That’s one of the best things about this process: Although you don’t meet these parents personally, they have to be vetted through the agency, and they really want children. They want them badly enough to pay tens of thousands, even hundreds of thousands, of dollars to have them. You might criticize people for spending that much money on having a child, but plenty of people have that much money to spend. It’s a difficult decision for anyone to make, it’s their business and their business alone if they want to spend the money to have a genetic child. It’s easy to feel morally preachy when you’re not in the driver’s seat, but if you haven’t dealt with infertility and the desire to have a child that is genetically yours, you just don’t know.

  • What is the process? How long does it take? 

Once the IPs select you, then you go to an initial screening. This is basic bloodwork that also usually includes drug screenings. The agency puts a specialized lawyer in touch with you, and the lawyer reviews extensive paperwork and ensures you know what you’re doing and that you understand the process. Then, the Intended Mother (or the surrogate, if the Intended Mother isn’t gestating herself) and the donor get off birth control at the same time so that their ovulation cycles link up.

You and the IM start taking hormones. For her, it increases the chance of the fertilized egg implanting into the uterine wall. For you, it being the process of stimulating and growing your eggs, also known as follicles.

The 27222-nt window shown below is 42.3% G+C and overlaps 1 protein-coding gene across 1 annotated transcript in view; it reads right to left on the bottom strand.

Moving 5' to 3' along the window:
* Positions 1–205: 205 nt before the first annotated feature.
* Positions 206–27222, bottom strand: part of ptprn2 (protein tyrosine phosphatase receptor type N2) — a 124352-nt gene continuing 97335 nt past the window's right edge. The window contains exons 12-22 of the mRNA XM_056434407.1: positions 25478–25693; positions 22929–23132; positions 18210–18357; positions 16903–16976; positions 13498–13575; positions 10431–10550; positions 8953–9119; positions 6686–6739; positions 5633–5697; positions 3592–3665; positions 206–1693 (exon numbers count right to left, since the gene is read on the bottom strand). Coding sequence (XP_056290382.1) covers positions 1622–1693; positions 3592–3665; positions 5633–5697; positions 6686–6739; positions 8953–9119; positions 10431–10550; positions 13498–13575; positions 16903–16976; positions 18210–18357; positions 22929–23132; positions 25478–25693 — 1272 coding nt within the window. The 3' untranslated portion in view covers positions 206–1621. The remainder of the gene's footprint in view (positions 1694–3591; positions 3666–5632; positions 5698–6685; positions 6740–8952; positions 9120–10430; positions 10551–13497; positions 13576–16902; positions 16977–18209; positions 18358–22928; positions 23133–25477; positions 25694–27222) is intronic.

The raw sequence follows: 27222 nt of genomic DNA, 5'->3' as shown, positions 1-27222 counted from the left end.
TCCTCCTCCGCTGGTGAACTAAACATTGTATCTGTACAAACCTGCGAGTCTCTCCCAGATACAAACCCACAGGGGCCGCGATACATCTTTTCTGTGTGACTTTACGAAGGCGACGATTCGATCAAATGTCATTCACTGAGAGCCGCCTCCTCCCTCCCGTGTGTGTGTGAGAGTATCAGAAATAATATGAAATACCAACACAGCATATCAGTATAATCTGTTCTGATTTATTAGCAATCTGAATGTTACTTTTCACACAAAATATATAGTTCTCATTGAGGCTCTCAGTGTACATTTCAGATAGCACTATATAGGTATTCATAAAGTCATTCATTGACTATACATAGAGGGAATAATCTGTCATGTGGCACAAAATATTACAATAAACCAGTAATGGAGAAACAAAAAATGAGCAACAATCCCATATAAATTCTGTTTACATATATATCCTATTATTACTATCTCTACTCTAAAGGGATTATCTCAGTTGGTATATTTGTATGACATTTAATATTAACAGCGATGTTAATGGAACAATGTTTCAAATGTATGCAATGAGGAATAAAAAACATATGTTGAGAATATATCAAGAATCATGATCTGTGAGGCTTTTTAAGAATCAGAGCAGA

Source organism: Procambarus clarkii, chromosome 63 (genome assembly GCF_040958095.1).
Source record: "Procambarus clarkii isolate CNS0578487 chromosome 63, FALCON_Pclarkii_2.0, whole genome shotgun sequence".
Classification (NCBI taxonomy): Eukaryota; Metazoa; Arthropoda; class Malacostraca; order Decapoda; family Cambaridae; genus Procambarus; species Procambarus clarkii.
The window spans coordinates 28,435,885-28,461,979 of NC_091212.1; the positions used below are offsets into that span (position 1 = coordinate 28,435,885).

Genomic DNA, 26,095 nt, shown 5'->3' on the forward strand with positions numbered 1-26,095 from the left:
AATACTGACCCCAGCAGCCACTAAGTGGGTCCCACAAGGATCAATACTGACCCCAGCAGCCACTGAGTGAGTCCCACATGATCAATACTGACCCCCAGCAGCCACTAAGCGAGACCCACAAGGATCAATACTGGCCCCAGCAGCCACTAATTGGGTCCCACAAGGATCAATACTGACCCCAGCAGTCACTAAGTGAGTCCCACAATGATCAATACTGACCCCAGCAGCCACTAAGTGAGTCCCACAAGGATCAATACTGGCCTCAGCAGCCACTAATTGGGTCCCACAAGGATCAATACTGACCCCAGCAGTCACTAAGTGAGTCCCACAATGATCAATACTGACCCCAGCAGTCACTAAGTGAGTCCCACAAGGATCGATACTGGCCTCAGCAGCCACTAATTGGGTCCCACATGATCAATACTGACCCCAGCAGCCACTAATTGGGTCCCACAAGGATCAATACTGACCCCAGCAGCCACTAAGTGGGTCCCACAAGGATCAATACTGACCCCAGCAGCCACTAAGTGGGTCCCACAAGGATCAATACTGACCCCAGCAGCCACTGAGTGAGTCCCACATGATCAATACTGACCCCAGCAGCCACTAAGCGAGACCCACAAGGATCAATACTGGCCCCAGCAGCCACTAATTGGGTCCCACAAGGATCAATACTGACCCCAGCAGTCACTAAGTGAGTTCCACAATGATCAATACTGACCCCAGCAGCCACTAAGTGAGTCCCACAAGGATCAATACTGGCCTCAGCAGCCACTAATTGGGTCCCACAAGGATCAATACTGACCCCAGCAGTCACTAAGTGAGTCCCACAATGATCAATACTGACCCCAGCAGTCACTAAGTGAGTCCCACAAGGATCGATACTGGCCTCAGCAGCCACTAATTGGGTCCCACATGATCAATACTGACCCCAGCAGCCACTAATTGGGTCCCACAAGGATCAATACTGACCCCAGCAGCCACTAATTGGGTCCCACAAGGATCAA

Over the course of about two weeks, you inject yourself carefully with the hormones and go in for regular bloodwork and ultrasounds. At the ultrasounds, you get to see the follicles as they grow in your ovaries – it’s quite cool. The ultrasound tech measures the follicles and counts them. How quickly the follicles grow will predict how long the stimulation process takes; for me, it’s been between 12-14 days, if I remember correctly.

On the eve of the retrieval, you take a special shot of hormones that causes you to ovulate and prepare the eggs for the release. The timing of the shot is very important, because exactly 12 hours later, the retrieval occurs. During the retrieval, the eggs are aspirated out of your ovaries via a small needle. The eggs are then inseminated with the Intended Father’s sperm and then one or two viable embryos are implanted in the IM or surrogate. The other viable embryos are frozen for later use.

The average retrieval usually consists of 2-12 viable eggs; each time, I’ve had between 30 and 45. I’m super fertile, which I guess isn’t surprising, considering that my mother had 8 kids in 12 years, no twins.

  • Does it hurt? What are the risks?

You’re obviously poking yourself with small needles to deliver the hormones, and that stings. The blood draws aren’t my favorite, but they aren’t particularly painful. As the egg follicles grow, your ovaries definitely feel swollen and sensitive. After the egg retrieval, cramping and constipation are common, and I’ve experienced both, but it wasn’t anything that bedrest, aspirin, and prune juice didn’t fix in a couple of days.